It comes on the heels of a surprise mobilization of rebel forces in Daraa and Aleppo, as well as near the Damascus International Airport (map) --- surges made capable partially due to a fresh infusion of foreign weapons. For details read our separate Syria Analysis: Someone is Arming the Insurgents...and It's Working
There is more fighting in Daraa, Aleppo, and Hama provinces today. Obviously, we will watch all these situations very closely.
James Miller takes over today's live coverage. Thanks to Scott Lucas for getting us to the afternoon.
1222 GMT: Car Bomb. A car bomb has exploded in a military intelligence compound in the eastern town of Palmyra on Wednesday, causing dozens of casualties among security personnel and militiamen, local activists said.
An explosive destroyed part of the back wall of the sprawling compound near the Roman-era ruins and then a suicide car bomber drove through, exploding the vehicle and damaging parts of the facility.
The activists said it was not immediately clear how many people had been killed in the blast and clashes which followed.
State media is claiming "two suicide terrorists blew up their booby-trapped cars...causing the martyrdom of several citizen" and injuries to dozens of others.
0955 GMT: The Opposition and Negotiations. Members of the opposition Syrian National Coalition have called for an emergency meeting to discuss the proposal of its head, Moaz al-Khatib, to negotiate with the Assad regime.
Al-Khatib has said since last week that he would meet Vice President Farouq al-Sharaa if the regime meets conditions such as the release of political prisoners.
Thirty of the Coalition's 70 members have sent a letter to its leadership demanding the emergency meeting, according to sources.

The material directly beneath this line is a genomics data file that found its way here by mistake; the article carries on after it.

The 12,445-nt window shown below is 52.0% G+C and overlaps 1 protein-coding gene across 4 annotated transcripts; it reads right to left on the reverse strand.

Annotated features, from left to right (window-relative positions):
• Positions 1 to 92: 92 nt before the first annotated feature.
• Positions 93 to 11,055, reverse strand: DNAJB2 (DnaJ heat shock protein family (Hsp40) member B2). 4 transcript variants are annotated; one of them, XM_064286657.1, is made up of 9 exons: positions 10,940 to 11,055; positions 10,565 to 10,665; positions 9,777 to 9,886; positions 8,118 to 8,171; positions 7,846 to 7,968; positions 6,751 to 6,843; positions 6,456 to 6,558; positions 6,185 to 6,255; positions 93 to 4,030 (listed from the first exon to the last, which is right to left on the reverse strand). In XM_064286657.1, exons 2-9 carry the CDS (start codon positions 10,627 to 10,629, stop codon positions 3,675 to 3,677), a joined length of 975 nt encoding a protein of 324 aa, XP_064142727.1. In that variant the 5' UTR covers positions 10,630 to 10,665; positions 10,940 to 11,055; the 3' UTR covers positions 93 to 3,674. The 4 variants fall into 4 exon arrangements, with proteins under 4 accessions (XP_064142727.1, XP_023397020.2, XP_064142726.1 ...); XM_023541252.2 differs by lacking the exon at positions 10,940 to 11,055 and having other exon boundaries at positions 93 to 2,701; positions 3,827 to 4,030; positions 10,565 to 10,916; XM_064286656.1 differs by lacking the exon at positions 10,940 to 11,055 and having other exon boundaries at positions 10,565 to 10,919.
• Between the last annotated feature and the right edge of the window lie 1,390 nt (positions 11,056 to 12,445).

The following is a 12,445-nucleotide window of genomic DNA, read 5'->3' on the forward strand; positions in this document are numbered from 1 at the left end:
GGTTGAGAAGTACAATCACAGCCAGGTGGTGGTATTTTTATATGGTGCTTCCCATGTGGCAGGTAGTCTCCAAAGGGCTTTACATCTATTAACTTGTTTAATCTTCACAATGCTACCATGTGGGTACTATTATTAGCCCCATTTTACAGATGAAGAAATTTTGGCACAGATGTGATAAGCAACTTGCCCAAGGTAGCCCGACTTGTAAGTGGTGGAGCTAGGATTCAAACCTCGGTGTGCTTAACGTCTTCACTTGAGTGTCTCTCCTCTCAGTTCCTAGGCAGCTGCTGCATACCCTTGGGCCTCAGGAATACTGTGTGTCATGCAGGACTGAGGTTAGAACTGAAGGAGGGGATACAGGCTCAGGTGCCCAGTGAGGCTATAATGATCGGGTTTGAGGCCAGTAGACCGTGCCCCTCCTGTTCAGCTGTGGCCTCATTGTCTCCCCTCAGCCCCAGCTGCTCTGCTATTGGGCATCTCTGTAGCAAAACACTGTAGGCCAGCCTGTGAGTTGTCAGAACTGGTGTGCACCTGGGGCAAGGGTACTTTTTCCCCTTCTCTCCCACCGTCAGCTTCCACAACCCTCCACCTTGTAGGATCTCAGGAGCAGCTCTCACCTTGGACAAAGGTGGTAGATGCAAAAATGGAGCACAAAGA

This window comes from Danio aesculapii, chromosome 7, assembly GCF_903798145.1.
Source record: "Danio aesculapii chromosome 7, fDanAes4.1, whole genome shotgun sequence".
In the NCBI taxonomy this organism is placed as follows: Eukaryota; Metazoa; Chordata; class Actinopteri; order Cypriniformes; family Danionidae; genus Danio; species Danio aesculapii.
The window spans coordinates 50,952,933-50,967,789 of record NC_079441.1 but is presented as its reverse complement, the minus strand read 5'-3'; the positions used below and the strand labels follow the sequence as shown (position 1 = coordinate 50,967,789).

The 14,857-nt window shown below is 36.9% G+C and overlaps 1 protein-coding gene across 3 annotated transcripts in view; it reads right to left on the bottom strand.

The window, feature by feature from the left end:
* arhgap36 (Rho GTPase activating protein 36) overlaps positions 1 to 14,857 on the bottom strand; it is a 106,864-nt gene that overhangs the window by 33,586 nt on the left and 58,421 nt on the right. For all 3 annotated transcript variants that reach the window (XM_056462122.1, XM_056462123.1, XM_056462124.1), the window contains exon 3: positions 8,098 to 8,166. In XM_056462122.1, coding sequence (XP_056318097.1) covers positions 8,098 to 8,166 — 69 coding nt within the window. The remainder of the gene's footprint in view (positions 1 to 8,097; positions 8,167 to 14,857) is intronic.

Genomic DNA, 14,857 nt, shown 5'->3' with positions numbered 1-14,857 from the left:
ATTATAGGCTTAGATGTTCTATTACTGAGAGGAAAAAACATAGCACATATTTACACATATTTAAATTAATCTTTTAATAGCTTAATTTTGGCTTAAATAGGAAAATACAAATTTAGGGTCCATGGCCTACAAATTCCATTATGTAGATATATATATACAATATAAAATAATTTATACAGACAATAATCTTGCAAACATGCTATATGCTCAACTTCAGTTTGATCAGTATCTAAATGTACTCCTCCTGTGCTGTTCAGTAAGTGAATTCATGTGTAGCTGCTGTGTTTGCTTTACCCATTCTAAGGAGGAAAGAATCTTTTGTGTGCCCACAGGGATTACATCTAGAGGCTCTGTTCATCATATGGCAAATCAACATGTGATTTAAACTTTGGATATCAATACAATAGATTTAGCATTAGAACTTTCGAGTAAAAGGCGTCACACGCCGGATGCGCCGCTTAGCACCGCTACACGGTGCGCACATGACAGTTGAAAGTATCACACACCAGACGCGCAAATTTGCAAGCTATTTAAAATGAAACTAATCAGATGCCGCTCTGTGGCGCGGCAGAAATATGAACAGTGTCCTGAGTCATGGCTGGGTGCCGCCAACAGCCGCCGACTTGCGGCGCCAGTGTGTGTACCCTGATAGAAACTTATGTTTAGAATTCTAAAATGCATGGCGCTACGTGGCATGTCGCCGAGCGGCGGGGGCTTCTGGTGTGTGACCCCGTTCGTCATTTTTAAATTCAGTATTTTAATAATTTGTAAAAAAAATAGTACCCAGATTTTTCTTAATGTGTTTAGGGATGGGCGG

"The Coalition needs to convene to chart an urgent strategy after the reverberations of the initiative and seize on the momentum it has created, regardless of the reservations of some members," one Coalition official said.
The Syrian National Council, a bloc inside the Coalition, said al-Khatib made an "individual decision" and criticised his meeting with the Iranian foreign minister last weekend as a "stab to the revolution".
0615 GMT: The Opposition. The opposition National Coalition will open offices in New York and Washington, looking towards meetings with US officials and United Nations Security Council members.
A source said Najib Ghadbian, an Syrian-American professor at the University of Arkansas, will head the New York office.
0600 GMT: The Battlefield. On Tuesday, EA's James Miller put together a series of reports to describe an emerging military front in Daraa Province, where the Syrian uprising began almost two years ago. Backed up by videos, Miller depicted how insurgents --- "flush with foreign-made arms" --- had advanced near Daraa city and into the southwest third of the city itself.
Miller also noted how new types of weapons are showing up in the hands of the Free Syrian Army. For example, insurgents near Damascus Airport have been filmed with RPG-22s, which have been used by army such as Croatia's. If the weapons are part of a pattern, then the FSA is not being choked of arms supplies --- a theme in some recent press reports --- but is continuing to find outside backers as well as stocks from captured regime positions.
The Local Coordination Committees claim that 113 people were killed on Tueday, including 41 in Damascus and its suburbs and 41 in Aleppo Province.